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Bowling ’em Over

Indians are falling like ninepins to the lure of the sport’s magic

Bowling ’em Over
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IF you’re unfit and unsure of what sport to take up, try tenpin bowling. It demands no backbending exercises, no great skill. There are no age/sex restrictions. The credo’s simple: if you’ve got the cash, you can lose the calories. And the entire family can have a good time too. That’s what companies setting up bowling centres promise.

So far, all the activity has been in and around the capital. A brand-new centre has come up at the 32nd Milestone Complex in Gurgaon; the old manual alley at the ITDC-owned Qutab Hotel—set up for Americans who were here as part of the PL-480 aid programme in the 1970s—has been upgraded, and another one at Surajkund is scheduled to open before Diwali.

Others are following: Bangalore’s first four-lane centre will open in Koramangala by December, a 12-lane centre is coming up on Airport road; a 20-lane centre in Goreg-aon in Mumbai, an eight-lane centre elsewhere in the metropolis. While in Pune, Chennai, Calcutta, Ahmedabad, Chandigarh and Ludhiana. 150 lanes are expected to be installed by next year-end, 500 by 1998.

The reason international bowling companies want to come to India: big middle-class, big incomes and big spending power. Industry surveys reveal an immediate potential for 10,000 lanes in hotels, clubs, residential townships and complexes.

What prompted them to eye India is that Taiwan and South Korea have each installed over 13,000 lanes in the last five years; China 5,000 lanes in seven years. Says the US-based bowling market leader AMF’S India representative, Deep Kalra: "Our mission is to create another China." That may be a tall order for a sport which sells ‘lane-hours’ to ‘customers’. That too, in a country where the pay-and-play culture is still alien. But US-based AMF and other US bowling majors like Brunswick and Mendes, make no bones they’re targeting the cash-flush.

What’s in bowling’s favour is that it requires less skill and even lesser fitness to get started, unlike squash and swimming. Plus, it’s an all-weather, all-age social game with no body contact.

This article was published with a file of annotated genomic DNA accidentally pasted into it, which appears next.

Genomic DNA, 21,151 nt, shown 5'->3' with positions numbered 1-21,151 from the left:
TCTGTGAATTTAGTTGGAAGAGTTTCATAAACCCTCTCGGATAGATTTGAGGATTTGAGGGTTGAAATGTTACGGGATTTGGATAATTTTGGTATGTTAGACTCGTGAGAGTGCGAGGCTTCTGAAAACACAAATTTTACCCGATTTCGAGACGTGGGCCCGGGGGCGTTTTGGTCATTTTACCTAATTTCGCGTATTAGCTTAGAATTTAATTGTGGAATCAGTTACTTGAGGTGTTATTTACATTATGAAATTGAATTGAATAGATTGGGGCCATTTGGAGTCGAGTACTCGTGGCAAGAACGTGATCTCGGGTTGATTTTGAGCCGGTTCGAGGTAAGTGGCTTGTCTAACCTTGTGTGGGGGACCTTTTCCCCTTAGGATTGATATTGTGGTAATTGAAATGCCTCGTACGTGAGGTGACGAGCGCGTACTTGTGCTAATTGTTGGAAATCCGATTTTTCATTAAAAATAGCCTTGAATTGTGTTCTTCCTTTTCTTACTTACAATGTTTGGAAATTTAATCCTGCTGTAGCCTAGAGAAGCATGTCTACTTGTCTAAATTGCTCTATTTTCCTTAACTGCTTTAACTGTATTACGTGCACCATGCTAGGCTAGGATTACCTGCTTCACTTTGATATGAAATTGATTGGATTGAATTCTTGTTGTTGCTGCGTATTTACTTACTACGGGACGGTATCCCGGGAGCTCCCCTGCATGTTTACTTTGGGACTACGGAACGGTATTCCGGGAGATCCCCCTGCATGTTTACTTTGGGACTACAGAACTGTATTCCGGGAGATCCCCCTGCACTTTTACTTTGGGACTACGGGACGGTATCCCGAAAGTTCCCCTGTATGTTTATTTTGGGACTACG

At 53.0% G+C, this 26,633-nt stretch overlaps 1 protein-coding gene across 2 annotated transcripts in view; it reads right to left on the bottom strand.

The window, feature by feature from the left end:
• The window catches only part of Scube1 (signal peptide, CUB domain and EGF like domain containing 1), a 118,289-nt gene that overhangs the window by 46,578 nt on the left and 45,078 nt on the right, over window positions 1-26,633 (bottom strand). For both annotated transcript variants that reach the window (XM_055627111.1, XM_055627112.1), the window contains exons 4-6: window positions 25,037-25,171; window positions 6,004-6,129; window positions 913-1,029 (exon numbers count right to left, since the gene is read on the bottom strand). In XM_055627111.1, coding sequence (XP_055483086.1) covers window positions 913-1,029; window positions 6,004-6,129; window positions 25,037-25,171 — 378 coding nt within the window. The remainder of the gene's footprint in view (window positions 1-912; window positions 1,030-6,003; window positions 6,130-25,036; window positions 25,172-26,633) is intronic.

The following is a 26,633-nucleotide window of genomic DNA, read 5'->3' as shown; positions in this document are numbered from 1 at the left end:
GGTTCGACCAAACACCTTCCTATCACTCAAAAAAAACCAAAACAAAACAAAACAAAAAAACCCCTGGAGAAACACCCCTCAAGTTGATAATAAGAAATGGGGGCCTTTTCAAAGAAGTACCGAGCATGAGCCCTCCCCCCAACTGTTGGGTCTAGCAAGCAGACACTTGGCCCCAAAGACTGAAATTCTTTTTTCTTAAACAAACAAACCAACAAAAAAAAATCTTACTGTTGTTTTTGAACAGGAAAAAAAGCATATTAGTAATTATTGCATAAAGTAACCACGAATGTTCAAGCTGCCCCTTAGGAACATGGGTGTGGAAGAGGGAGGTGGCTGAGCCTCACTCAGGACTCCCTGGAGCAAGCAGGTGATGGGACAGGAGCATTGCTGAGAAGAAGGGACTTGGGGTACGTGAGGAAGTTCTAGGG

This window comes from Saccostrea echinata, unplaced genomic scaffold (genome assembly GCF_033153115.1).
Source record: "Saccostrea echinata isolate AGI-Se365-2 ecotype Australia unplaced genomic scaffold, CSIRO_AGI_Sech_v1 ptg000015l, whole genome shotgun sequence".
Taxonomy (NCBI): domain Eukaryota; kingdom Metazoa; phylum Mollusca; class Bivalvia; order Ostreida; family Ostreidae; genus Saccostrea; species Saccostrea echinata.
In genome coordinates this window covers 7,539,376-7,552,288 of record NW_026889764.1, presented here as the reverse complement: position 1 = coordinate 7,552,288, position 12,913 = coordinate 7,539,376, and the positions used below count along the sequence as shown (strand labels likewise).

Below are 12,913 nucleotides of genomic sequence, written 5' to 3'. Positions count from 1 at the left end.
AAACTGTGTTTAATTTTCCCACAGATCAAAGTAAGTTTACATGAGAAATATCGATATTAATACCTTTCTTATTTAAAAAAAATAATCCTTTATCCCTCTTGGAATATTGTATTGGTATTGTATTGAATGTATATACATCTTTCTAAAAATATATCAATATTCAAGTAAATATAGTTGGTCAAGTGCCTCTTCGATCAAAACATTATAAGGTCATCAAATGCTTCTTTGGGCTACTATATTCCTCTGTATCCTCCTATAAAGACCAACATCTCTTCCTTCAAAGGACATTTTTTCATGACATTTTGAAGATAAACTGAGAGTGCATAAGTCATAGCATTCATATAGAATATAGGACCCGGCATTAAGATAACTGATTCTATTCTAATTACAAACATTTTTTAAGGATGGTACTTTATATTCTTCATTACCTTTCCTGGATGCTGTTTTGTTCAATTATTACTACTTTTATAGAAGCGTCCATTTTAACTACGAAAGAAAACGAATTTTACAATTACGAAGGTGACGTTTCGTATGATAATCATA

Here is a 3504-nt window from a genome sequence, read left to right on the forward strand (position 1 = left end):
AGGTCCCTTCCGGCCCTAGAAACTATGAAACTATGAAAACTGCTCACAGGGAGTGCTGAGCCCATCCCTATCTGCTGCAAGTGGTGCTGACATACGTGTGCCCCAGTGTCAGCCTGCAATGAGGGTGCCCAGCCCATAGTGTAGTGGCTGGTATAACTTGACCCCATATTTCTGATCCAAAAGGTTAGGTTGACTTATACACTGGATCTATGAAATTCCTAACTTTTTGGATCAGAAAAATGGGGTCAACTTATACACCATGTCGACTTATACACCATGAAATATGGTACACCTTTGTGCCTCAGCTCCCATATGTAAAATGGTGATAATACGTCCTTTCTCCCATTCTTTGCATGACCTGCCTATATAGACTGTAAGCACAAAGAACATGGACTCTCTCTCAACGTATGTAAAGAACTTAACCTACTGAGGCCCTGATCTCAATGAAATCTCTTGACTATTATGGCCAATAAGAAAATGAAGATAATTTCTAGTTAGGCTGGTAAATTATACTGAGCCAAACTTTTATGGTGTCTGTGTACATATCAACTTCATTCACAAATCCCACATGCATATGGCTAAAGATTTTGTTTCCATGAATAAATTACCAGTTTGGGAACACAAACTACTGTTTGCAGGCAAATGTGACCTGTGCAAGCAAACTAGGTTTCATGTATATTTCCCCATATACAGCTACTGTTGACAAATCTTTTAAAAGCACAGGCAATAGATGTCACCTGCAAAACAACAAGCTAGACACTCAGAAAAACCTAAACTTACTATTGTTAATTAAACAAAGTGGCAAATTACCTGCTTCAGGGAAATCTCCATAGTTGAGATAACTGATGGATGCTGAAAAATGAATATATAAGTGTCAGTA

With the result that posh apartment blocks like White House in Delhi are queuing up. It costs Rs one crore and 1,000 sq feet of space for setting up a basic four-lane centre. But bowling companies say returns are easy and almost immediate, as it’s a cash business with few overheads and virtually no cost of sales. 



"At Rs 125 a game (20 throws) daytime and Rs 150 in the evenings, a centre makes up to Rs 30,000 a day, plus Rs 15,000 in food and beverage sales and the investment is back in a year," says Kalra. "Even less, if you’ve a video arcade, cybersurfing and billiard/pool facilities."

 That is already happening. Last weekend, the Qutab centre totted up 350 games in just two days. Says Davis Tomy, who worked 13 years at a bowling centre in Dubai: "Even in the US, the average is around 150 games a day.... I never thought bowling would be a hit in India."

 Facilitating the boom is a slash in import duties on bowling equipment from 200 per cent five years ago to 51.5 per cent. What used to be a manual sport—pin boys oiling the alley, placing the pins and picking up the deadwood—is totally automated today.

Microprocessor-controlled pinspotters monitor fouls, roll the ball back, and keep the scores. All you’ve got to do is pay, choose a ball (weighing between six to 16 pounds), and try to strike down the 32 pounds of wood, 60 feet away.

Sounds simple. But it isn’t. You have to choose the right ball (unless you get one custom-drilled at between Rs 2,000-5,000 to fit your grip) and hurl it to strike the kingpin at an angle of 46 degrees. Incredible but true, between 600 and 1,000 degrees of heat is generated when the ball strikes the lane.

Says Len Charney, an Israel-based coach, who conducted a camp for budding bowlers before last month’s nationals: "Bowling is the second most technical and testing sport after golf. It’s mental, tactical and physical. There has to be a balance of calculation and creation. You can burn up to 300 calories an hour, the same as in swimming. It’s more stimulating than jogging which is aerobic."

 A medal sport in the Asian and Commonwealth Games, bowling could be included in the next Olympics, where it’s an exhibition sport. In April, a bowler walked away with $100,000 (Rs 30 lakh) for a perfect game shown live on TV. And AMF, which is sending winners of this year’s nationals to the World Cup in Ireland, hopes to bring the 1999 event here provided Mumbai can get a 24-lane centre ready. 

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